… that which we have seen with our eyes, that which we did behold … (Young’s Literal Translation)
… which we have seen with our eyes, which we have looked upon … (KJV)
Huh. What about this? That which we saw with our own eyes – and also looked at. Why does John make this distinction? We saw Him – and we looked upon Him, beheld Him.
There is a distinction, isn’t there? You can see something without looking at it, you can glance and something and say you saw it, but you haven’t really “taken it in” as looking upon or beholding implies.
We discussed how John tells us that he saw Jesus, to prove to us he was an eye-witness to the life of Christ on earth, but then he adds this line, about looking upon Jesus, to tell us that this is not the dispassionate report of a journalist, but the impassioned words of an expert who loves His subject and who meditates on Him often.
And this is the key to our seeing Jesus as He is – which is the key to our becoming like Him as we see later in 1 John 3.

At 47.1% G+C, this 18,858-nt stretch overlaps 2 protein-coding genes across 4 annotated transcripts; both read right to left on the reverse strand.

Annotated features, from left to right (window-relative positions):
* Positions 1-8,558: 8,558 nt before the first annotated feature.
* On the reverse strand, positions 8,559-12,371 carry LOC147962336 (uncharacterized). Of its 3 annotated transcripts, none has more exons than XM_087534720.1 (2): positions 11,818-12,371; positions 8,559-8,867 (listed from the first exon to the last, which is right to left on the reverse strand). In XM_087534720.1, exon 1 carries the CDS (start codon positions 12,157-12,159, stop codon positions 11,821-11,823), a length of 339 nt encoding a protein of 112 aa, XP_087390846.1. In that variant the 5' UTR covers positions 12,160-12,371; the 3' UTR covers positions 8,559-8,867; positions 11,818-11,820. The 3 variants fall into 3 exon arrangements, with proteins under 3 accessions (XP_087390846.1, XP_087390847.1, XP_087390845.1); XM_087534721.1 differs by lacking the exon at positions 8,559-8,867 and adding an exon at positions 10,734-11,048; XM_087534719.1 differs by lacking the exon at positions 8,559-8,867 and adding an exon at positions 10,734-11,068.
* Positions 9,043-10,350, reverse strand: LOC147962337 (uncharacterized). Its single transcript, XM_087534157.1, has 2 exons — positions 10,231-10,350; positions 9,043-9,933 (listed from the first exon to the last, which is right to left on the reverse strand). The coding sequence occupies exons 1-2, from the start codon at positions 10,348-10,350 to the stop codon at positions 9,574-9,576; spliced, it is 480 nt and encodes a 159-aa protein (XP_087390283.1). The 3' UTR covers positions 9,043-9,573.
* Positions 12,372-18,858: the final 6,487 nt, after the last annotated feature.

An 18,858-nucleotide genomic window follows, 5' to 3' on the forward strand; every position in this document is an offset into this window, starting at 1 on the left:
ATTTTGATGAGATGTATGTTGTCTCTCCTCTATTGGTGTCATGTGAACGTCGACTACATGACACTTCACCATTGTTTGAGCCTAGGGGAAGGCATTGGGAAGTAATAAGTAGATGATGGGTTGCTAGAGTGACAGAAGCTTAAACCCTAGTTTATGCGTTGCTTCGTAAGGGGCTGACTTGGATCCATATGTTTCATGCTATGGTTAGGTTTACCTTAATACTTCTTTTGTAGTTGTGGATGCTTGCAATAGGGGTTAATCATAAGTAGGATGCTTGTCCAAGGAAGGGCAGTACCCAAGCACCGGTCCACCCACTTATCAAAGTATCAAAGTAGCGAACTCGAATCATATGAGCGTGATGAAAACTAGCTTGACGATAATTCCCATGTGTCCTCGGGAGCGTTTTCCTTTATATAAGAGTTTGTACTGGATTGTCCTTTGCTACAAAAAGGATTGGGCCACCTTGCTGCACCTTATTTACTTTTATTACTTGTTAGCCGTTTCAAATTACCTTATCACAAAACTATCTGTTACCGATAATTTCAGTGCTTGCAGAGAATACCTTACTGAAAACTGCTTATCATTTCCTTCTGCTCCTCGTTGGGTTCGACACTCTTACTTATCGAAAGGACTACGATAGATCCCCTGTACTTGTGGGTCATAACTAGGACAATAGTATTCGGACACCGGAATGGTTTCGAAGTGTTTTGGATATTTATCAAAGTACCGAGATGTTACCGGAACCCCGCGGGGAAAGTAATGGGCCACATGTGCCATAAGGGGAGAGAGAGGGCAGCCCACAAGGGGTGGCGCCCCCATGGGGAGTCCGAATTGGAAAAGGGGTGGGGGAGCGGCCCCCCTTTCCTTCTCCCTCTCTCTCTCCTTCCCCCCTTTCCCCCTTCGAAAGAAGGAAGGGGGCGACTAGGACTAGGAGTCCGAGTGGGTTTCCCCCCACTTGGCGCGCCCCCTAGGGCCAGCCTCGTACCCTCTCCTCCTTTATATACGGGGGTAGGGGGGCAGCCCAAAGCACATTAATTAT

We can get a look at Jesus when we go to church or Sunday school. We can get a look at Him when we hear or read Bible stories … I myself knew a whole lot about Jesus from growing up in the Assemblies of God, which is a very Bible-based fellowship.
I had “seen” Jesus. But I don’t think that I really looked upon Him, meditated and studied on Him, beheld Him … until just the past few years when I began spending quiet time with Him daily, just for the sake of being with Him.
And there’s all the difference in the world in those two perspectives. Having now beheld Him – meditated with longing on His beauty – I wouldn’t ever want to go back. Maybe that’s why John gives us both verbs here … see and look, look upon, behold.
What do you think?